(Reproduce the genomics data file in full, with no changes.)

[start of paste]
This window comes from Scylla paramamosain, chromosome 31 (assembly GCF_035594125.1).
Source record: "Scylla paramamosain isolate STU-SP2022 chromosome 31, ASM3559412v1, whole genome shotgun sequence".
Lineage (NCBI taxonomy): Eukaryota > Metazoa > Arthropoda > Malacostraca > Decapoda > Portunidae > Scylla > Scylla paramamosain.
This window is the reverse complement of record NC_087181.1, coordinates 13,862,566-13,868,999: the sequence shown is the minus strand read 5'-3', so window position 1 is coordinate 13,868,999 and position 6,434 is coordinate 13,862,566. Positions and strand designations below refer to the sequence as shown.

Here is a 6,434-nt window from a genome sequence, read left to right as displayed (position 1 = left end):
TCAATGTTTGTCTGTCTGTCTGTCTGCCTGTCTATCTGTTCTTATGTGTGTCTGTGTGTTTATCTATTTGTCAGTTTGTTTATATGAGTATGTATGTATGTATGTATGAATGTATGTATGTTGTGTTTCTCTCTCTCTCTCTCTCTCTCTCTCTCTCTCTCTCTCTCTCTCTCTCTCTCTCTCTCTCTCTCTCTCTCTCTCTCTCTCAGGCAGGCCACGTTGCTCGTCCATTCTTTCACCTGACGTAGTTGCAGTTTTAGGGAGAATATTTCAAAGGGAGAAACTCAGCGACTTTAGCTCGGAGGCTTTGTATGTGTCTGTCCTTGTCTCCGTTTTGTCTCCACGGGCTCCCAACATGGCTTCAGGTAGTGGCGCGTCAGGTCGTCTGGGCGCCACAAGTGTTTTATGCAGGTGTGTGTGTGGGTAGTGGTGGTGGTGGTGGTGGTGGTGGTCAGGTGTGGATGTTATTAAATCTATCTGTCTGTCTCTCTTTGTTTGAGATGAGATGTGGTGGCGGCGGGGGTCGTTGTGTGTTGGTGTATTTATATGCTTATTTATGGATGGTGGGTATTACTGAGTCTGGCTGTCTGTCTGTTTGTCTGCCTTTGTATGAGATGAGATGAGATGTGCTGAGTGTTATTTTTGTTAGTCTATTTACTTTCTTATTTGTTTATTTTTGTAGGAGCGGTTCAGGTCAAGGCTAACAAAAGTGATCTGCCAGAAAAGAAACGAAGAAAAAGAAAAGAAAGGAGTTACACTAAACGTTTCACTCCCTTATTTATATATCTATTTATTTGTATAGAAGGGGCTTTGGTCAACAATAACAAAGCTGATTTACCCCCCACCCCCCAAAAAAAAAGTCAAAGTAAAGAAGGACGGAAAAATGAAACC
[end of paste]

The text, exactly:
This window comes from Scylla paramamosain, chromosome 31 (assembly GCF_035594125.1).
Source record: "Scylla paramamosain isolate STU-SP2022 chromosome 31, ASM3559412v1, whole genome shotgun sequence".
Lineage (NCBI taxonomy): Eukaryota > Metazoa > Arthropoda > Malacostraca > Decapoda > Portunidae > Scylla > Scylla paramamosain.
This window is the reverse complement of record NC_087181.1, coordinates 13,862,566-13,868,999: the sequence shown is the minus strand read 5'-3', so window position 1 is coordinate 13,868,999 and position 6,434 is coordinate 13,862,566. Positions and strand designations below refer to the sequence as shown.

Here is a 6,434-nt window from a genome sequence, read left to right as displayed (position 1 = left end):
TCAATGTTTGTCTGTCTGTCTGTCTGCCTGTCTATCTGTTCTTATGTGTGTCTGTGTGTTTATCTATTTGTCAGTTTGTTTATATGAGTATGTATGTATGTATGTATGAATGTATGTATGTTGTGTTTCTCTCTCTCTCTCTCTCTCTCTCTCTCTCTCTCTCTCTCTCTCTCTCTCTCTCTCTCTCTCTCTCTCTCTCTCTCTCTCAGGCAGGCCACGTTGCTCGTCCATTCTTTCACCTGACGTAGTTGCAGTTTTAGGGAGAATATTTCAAAGGGAGAAACTCAGCGACTTTAGCTCGGAGGCTTTGTATGTGTCTGTCCTTGTCTCCGTTTTGTCTCCACGGGCTCCCAACATGGCTTCAGGTAGTGGCGCGTCAGGTCGTCTGGGCGCCACAAGTGTTTTATGCAGGTGTGTGTGTGGGTAGTGGTGGTGGTGGTGGTGGTGGTGGTCAGGTGTGGATGTTATTAAATCTATCTGTCTGTCTCTCTTTGTTTGAGATGAGATGTGGTGGCGGCGGGGGTCGTTGTGTGTTGGTGTATTTATATGCTTATTTATGGATGGTGGGTATTACTGAGTCTGGCTGTCTGTCTGTTTGTCTGCCTTTGTATGAGATGAGATGAGATGTGCTGAGTGTTATTTTTGTTAGTCTATTTACTTTCTTATTTGTTTATTTTTGTAGGAGCGGTTCAGGTCAAGGCTAACAAAAGTGATCTGCCAGAAAAGAAACGAAGAAAAAGAAAAGAAAGGAGTTACACTAAACGTTTCACTCCCTTATTTATATATCTATTTATTTGTATAGAAGGGGCTTTGGTCAACAATAACAAAGCTGATTTACCCCCCACCCCCCAAAAAAAAAGTCAAAGTAAAGAAGGACGGAAAAATGAAACC